The Orbit-Stabilizer says that, given a group G which acts on a set X, then there exists a bijection between the orbit of an element x∈X and the set of left cosets of the stabilizer group of x in G. In other words, that the cardinality of the orbit of an element x∈X is equal to the index of its stabilizer subgroup in G.

I’ve seen two different texts present this, both of which explicitly say that this captures a very intuitive idea. I’m sorry if it’s obvious, but I don’t see the intuition behind this.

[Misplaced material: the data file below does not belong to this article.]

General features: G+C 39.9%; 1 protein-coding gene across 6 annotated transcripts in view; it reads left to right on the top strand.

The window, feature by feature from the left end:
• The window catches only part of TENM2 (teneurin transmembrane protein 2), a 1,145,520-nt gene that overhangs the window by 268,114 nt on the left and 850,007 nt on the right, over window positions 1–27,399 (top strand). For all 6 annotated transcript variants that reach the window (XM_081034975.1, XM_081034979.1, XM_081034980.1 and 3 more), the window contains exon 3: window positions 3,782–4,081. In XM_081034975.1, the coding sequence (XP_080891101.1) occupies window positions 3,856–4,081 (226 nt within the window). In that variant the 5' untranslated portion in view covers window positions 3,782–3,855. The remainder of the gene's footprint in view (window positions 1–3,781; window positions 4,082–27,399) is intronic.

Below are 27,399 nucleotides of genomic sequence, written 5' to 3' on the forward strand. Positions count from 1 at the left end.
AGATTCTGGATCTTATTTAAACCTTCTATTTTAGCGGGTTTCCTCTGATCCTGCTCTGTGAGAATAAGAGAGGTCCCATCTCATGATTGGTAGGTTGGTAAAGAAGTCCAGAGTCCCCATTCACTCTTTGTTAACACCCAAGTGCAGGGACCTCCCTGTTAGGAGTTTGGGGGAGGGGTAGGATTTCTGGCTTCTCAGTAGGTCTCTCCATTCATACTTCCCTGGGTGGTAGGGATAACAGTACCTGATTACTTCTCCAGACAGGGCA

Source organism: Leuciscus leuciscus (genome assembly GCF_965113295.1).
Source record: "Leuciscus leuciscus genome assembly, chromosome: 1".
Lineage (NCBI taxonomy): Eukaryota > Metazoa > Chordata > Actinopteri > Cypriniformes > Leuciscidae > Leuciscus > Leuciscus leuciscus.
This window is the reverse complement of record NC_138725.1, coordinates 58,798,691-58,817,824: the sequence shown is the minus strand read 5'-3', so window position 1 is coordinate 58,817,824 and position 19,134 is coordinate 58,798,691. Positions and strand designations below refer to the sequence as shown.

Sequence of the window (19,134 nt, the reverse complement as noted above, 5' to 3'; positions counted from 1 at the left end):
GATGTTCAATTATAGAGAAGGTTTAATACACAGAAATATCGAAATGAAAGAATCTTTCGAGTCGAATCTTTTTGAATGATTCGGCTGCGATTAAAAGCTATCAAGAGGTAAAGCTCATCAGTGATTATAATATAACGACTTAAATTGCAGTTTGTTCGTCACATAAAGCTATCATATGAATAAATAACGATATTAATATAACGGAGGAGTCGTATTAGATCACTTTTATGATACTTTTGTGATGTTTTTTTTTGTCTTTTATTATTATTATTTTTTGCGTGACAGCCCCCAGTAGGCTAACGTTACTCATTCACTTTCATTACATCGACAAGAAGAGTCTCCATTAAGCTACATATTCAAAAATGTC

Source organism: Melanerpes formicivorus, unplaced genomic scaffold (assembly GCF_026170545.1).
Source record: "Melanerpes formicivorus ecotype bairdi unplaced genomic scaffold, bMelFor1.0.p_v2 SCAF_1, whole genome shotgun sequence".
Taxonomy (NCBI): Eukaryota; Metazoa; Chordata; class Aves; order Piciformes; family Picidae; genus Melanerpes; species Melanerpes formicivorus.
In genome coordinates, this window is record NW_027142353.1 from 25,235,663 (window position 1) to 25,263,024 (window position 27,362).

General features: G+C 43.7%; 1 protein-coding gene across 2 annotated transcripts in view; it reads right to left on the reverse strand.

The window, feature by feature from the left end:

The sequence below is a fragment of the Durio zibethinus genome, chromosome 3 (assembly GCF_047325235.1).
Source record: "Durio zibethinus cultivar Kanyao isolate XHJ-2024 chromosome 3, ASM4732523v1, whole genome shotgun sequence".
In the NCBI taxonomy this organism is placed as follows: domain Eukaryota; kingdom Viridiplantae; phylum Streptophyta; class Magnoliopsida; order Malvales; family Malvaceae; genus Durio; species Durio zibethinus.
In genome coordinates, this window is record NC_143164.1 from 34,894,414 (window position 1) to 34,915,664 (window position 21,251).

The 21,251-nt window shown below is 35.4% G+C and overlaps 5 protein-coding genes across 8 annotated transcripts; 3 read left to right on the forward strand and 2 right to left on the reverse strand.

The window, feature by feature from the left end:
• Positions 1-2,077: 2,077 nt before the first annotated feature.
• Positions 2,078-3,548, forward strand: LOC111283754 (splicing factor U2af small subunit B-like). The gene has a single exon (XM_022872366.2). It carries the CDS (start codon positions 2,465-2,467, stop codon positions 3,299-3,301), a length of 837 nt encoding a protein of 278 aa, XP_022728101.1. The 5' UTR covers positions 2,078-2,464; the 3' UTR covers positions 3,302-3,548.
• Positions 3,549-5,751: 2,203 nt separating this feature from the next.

I’ve asked a few questions looking for intuition now, and have received outstanding advice. As such, again I’m looking to the community to share some of their insights on this idea, and how they think of this theorem. As always, any help is greatly appreciated. Thanks!

This is not my answer, but Gowers explains the orbit-stablizer theorem in an excellent way.

Think about the symmetric group of a cube. Call this group G

and it acts on the cube. If you want to know how many elements there are in G

, then you can think about it in two steps.

Step I: If you fix one face, there are 4 ways to move the cube because you can only rotate the cube now. (These are the stabilizers )

Step II: There are six possible choice where this face can go. (Orbit of the face).

So you figure out |G|=4⋅6

. That is the intuition.